UK 5G spectrum auction set for April after court rejects Three’s bid for lower cap
The UK is likely to press ahead with an auction for spectrum for 4G and 5G services in the next few weeks following a court decision.
The Court of Appeal in London finally rejected a bid by Three last night for a 30% spectrum cap to be imposed on any bidder. A spectrum auction is likely to begin in April and some of the spectrum will become available shortly after.
Telefónica’s O2 UK, which two years ago was trying to merge with CK Hutchison’s Three UK, said: “We welcome today’s decision to reject Three’s appeal. It is now imperative that we move forward and hold the auction as soon as possible.”
Ofcom, the UK regulator, said: “We welcome this decision, and will now press ahead with releasing these important airwaves. This new capacity will allow mobile companies to offer more reliable reception, and to prepare for future 5G services.”
Last month Ofcom set out its rules and timetable for the auction – warning at the time that the schedule might be disrupted by the appeal court.
Two chunks of spectrum will be auctioned, said Ofcom in January. “Licences for use of the 2.3GHz band (2350-2390MHz) and the 3.4GHz band (3410-3480MHz and 3500-3580MHz) will be conducted via an auction. The 2.3 and 3.4GHz spectrum is likely to be used by mobile network operators to deliver additional capacity for mobile broadband. The 3.4GHz spectrum may be used for 5G services.”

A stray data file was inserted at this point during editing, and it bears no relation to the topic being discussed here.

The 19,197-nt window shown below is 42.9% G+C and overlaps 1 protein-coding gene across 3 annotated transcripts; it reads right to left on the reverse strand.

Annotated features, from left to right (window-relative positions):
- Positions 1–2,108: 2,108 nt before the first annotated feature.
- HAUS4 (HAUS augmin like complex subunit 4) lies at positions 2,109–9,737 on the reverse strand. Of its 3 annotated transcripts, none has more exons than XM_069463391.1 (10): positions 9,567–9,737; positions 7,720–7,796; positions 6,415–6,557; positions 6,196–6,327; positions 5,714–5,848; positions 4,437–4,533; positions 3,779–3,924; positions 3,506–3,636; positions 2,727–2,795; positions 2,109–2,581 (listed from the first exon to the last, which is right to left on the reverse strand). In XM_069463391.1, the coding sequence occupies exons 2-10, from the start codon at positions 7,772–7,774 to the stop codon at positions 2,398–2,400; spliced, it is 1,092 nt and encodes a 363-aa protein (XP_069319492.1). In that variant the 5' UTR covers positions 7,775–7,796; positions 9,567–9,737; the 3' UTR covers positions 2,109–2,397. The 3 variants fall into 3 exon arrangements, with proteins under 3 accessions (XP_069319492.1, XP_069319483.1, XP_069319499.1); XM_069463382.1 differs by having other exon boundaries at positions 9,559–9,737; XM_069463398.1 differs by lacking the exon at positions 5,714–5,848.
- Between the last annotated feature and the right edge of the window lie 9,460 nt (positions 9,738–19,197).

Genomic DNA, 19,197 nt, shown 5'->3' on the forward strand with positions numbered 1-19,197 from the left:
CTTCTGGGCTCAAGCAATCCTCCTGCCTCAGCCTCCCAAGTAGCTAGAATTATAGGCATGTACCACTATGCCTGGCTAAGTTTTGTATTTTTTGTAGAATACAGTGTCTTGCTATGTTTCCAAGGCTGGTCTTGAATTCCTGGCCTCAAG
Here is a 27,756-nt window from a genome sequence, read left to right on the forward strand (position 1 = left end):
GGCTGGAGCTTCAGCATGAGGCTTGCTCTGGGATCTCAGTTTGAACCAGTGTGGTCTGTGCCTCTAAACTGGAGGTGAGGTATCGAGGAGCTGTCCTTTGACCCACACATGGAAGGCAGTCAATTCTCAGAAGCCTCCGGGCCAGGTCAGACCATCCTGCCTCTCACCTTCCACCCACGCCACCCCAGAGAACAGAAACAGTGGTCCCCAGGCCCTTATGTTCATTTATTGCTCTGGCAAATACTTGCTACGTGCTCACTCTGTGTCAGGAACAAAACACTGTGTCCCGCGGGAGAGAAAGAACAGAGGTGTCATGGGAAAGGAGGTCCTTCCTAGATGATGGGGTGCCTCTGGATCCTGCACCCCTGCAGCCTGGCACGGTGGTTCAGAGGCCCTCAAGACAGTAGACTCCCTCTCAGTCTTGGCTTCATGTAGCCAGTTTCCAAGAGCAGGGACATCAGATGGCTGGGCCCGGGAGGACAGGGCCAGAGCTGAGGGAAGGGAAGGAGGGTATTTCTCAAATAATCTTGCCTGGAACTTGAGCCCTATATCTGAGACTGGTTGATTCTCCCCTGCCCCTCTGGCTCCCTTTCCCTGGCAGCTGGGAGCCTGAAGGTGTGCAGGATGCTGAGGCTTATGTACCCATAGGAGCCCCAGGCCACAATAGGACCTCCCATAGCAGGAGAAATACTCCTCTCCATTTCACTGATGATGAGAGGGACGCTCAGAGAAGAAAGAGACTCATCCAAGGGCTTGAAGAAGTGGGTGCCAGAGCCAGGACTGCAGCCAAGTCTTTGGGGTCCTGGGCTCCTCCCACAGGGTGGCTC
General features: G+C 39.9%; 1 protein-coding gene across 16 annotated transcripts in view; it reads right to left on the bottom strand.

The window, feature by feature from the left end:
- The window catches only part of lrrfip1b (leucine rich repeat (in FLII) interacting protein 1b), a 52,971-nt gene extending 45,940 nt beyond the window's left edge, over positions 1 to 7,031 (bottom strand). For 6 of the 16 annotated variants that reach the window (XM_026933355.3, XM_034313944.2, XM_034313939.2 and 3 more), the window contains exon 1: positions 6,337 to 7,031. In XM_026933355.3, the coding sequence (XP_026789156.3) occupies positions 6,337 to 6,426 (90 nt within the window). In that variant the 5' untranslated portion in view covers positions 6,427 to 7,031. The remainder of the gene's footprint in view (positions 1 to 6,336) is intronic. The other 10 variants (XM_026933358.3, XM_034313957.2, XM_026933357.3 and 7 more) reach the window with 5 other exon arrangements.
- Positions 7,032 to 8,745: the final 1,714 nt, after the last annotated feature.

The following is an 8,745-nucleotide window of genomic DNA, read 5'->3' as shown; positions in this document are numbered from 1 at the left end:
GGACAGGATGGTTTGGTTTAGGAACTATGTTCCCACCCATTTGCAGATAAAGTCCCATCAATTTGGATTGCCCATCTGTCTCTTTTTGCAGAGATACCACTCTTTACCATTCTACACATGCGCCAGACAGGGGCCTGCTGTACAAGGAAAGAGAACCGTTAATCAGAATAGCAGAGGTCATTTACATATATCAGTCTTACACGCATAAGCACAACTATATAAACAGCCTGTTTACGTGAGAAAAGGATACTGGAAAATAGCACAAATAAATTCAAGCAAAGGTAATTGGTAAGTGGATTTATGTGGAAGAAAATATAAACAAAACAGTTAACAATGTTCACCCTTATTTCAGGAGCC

Ofcom has imposed a total cap of 37% on how much any one operator may hold at the end of the auction, a move opposed by BT, which owns EE, today the largest spectrum holder with 45%. BT last year went to court to try to block any move for a cap, but lost its attempt in December.
At the same time the High Court told Three it was wrong to ask for a 30% cap – and that decision was held up by yesterday’s Court of Appeal decision. So the 37% cap will stand.
Ofcom will now start the process of formally qualifying the bidders – though it has already been in touch with companies likely to take part.
The Financial Times has reported that Virgin Media, which has a mobile virtual network operation on EE infrastructure as well as a substantial broadband cable operation, will take part. Otherwise bids are expected from all four infrastructure-based operators, EE, O2, Three and Vodafone.
The outcome of the auction, which is expected to start in April, will be crucial to the future of O2 in the UK. Telefónica is known to want to float its shares but it cannot start that process – or negotiate a sale to any other operator, such as Virgin Media – until it knows how much spectrum it will have.